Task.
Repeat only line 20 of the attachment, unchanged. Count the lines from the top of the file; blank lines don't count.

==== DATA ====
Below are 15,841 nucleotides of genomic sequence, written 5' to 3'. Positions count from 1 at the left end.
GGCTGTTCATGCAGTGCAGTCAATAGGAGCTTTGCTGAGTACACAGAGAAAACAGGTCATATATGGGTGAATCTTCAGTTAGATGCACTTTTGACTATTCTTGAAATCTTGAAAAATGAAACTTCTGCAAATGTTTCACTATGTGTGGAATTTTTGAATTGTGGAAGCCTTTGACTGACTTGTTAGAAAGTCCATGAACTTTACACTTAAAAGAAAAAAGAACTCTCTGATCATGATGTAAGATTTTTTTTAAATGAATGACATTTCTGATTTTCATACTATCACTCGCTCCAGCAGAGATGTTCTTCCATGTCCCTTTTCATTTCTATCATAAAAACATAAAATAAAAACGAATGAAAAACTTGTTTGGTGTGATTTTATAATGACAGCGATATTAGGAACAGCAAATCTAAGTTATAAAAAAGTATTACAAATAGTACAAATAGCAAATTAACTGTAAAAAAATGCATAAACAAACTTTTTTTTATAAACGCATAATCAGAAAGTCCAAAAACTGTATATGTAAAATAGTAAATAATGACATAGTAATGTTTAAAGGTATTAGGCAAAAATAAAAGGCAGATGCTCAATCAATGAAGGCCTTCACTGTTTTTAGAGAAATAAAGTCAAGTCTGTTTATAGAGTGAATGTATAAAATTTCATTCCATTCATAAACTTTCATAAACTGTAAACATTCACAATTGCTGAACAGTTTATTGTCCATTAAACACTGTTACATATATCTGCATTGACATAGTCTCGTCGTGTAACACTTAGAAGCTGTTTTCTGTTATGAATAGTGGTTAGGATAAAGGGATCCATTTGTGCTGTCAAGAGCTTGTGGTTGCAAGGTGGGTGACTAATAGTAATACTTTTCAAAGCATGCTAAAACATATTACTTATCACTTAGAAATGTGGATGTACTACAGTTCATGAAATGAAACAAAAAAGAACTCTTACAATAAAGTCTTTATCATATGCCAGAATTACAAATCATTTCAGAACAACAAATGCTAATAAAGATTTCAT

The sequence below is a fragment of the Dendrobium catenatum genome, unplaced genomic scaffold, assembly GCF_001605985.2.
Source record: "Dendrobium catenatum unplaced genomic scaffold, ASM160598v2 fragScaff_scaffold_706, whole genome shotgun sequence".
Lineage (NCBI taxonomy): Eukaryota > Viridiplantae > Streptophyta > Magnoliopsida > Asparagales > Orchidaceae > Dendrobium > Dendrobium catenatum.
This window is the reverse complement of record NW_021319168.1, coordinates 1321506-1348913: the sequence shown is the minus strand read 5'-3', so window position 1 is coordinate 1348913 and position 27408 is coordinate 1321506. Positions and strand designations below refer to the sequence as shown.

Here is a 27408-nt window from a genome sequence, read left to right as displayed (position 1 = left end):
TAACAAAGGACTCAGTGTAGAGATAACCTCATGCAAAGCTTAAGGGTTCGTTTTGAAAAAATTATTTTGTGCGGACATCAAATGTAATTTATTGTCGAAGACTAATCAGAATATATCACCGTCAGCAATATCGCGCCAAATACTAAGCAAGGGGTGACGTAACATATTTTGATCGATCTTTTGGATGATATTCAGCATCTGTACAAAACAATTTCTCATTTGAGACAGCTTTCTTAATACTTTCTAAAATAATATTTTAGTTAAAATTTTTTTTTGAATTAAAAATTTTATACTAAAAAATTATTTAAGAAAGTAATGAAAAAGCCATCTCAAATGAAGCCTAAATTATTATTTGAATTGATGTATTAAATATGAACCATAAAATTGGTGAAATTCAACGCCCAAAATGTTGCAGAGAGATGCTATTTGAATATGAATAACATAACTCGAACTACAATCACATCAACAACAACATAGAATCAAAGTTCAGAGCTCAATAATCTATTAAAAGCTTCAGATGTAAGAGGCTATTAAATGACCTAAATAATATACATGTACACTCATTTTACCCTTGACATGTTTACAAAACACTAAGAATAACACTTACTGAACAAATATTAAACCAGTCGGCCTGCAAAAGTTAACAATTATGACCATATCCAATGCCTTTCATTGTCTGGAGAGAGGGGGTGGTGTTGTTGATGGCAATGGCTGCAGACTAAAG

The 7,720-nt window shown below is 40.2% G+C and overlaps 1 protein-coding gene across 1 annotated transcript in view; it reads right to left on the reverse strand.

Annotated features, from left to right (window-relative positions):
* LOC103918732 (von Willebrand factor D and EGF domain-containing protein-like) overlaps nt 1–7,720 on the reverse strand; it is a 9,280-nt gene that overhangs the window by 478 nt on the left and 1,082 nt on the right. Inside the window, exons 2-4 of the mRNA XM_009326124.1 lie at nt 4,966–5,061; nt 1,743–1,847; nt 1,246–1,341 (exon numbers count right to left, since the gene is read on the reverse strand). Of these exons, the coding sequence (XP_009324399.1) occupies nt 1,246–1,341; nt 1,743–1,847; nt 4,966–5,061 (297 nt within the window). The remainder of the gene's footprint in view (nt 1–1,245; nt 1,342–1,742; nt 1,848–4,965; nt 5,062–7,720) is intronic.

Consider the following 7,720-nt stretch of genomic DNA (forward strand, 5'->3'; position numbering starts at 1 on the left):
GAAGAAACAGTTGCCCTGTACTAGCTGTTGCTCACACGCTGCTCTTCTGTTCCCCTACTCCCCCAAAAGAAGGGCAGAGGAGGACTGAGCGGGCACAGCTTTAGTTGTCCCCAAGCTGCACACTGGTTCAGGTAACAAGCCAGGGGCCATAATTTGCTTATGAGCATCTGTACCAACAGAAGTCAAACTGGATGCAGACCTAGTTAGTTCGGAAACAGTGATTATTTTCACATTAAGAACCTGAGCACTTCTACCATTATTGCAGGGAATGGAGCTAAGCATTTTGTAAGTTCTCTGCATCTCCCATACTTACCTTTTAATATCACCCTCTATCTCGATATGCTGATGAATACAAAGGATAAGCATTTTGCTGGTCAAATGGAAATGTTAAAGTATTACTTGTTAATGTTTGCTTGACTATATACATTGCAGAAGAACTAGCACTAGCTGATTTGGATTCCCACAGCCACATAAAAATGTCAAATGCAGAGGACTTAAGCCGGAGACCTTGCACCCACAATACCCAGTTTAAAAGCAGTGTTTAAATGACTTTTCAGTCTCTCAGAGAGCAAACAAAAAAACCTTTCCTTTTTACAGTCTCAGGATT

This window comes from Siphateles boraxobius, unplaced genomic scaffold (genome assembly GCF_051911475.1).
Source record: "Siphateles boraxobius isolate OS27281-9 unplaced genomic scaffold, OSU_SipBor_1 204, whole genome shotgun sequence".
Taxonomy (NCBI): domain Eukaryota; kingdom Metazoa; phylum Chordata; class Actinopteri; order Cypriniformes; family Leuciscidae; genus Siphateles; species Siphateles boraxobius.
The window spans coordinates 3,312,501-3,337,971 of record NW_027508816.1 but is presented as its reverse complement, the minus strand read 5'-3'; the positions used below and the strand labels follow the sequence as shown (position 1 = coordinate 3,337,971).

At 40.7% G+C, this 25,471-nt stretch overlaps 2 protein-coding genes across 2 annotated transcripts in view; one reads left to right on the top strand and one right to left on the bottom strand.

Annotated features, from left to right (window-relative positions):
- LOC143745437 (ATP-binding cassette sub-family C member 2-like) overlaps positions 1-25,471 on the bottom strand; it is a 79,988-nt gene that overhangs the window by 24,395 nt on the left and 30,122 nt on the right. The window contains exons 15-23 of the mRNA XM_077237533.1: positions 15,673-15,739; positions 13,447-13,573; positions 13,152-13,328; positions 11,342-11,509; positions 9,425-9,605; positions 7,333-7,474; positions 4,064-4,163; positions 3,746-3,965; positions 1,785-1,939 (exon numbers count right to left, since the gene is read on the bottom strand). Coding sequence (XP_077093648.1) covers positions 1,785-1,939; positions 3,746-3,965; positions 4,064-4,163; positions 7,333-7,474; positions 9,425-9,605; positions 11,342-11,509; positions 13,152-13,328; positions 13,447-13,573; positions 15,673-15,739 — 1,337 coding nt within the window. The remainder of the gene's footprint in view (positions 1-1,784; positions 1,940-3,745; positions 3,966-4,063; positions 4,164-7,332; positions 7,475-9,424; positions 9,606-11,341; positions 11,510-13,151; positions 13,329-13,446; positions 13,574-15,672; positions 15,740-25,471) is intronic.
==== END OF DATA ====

- LOC143745437 (ATP-binding cassette sub-family C member 2-like) overlaps positions 1-25,471 on the bottom strand; it is a 79,988-nt gene that overhangs the window by 24,395 nt on the left and 30,122 nt on the right. The window contains exons 15-23 of the mRNA XM_077237533.1: positions 15,673-15,739; positions 13,447-13,573; positions 13,152-13,328; positions 11,342-11,509; positions 9,425-9,605; positions 7,333-7,474; positions 4,064-4,163; positions 3,746-3,965; positions 1,785-1,939 (exon numbers count right to left, since the gene is read on the bottom strand). Coding sequence (XP_077093648.1) covers positions 1,785-1,939; positions 3,746-3,965; positions 4,064-4,163; positions 7,333-7,474; positions 9,425-9,605; positions 11,342-11,509; positions 13,152-13,328; positions 13,447-13,573; positions 15,673-15,739 — 1,337 coding nt within the window. The remainder of the gene's footprint in view (positions 1-1,784; positions 1,940-3,745; positions 3,966-4,063; positions 4,164-7,332; positions 7,475-9,424; positions 9,606-11,341; positions 11,510-13,151; positions 13,329-13,446; positions 13,574-15,672; positions 15,740-25,471) is intronic.